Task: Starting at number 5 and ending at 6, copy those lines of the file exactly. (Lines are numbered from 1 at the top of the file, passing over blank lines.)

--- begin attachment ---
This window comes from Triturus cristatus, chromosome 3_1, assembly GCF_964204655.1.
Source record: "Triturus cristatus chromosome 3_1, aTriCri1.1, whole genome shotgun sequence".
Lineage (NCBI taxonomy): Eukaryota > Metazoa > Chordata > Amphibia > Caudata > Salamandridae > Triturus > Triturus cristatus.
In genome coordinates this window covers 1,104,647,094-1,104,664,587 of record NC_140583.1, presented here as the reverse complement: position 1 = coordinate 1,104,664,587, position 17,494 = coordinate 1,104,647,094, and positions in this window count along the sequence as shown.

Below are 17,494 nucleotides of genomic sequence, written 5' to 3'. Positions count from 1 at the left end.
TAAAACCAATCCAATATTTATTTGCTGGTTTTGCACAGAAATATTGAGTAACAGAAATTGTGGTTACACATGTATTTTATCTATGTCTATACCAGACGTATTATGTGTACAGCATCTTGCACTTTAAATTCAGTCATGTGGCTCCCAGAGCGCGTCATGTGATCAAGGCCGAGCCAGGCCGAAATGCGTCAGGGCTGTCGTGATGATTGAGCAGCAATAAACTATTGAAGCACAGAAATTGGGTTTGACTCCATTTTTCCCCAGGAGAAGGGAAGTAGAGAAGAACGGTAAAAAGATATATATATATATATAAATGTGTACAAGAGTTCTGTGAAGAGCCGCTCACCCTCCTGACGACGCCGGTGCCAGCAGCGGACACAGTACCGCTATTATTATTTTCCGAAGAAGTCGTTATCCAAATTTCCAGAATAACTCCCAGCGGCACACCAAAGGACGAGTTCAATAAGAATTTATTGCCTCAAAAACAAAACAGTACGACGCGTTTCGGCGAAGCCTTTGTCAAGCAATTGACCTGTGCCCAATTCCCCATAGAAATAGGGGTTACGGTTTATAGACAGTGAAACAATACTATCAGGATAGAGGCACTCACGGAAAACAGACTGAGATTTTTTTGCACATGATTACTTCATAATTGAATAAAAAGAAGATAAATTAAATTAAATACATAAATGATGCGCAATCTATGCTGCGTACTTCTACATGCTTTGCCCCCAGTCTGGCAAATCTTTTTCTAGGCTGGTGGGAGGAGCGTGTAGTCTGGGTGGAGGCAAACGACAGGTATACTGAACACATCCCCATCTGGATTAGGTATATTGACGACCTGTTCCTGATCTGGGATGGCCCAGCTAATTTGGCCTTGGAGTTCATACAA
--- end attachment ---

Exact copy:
Below are 17,494 nucleotides of genomic sequence, written 5' to 3'. Positions count from 1 at the left end.
TAAAACCAATCCAATATTTATTTGCTGGTTTTGCACAGAAATATTGAGTAACAGAAATTGTGGTTACACATGTATTTTATCTATGTCTATACCAGACGTATTATGTGTACAGCATCTTGCACTTTAAATTCAGTCATGTGGCTCCCAGAGCGCGTCATGTGATCAAGGCCGAGCCAGGCCGAAATGCGTCAGGGCTGTCGTGATGATTGAGCAGCAATAAACTATTGAAGCACAGAAATTGGGTTTGACTCCATTTTTCCCCAGGAGAAGGGAAGTAGAGAAGAACGGTAAAAAGATATATATATATATATAAATGTGTACAAGAGTTCTGTGAAGAGCCGCTCACCCTCCTGACGACGCCGGTGCCAGCAGCGGACACAGTACCGCTATTATTATTTTCCGAAGAAGTCGTTATCCAAATTTCCAGAATAACTCCCAGCGGCACACCAAAGGACGAGTTCAATAAGAATTTATTGCCTCAAAAACAAAACAGTACGACGCGTTTCGGCGAAGCCTTTGTCAAGCAATTGACCTGTGCCCAATTCCCCATAGAAATAGGGGTTACGGTTTATAGACAGTGAAACAATACTATCAGGATAGAGGCACTCACGGAAAACAGACTGAGATTTTTTTGCACATGATTACTTCATAATTGAATAAAAAGAAGATAAATTAAATTAAATACATAAATGATGCGCAATCTATGCTGCGTACTTCTACATGCTTTGCCCCCAGTCTGGCAAATCTTTTTCTAGGCTGGTGGGAGGAGCGTGTAGTCTGGGTGGAGGCAAACGACAGGTATACTGAACACATCCCCATCTGGATTAGGTATATTGACGACCTGTTCCTGATCTGGGATGGCCCAGCTAATTTGGCCTTGGAGTTCATACAA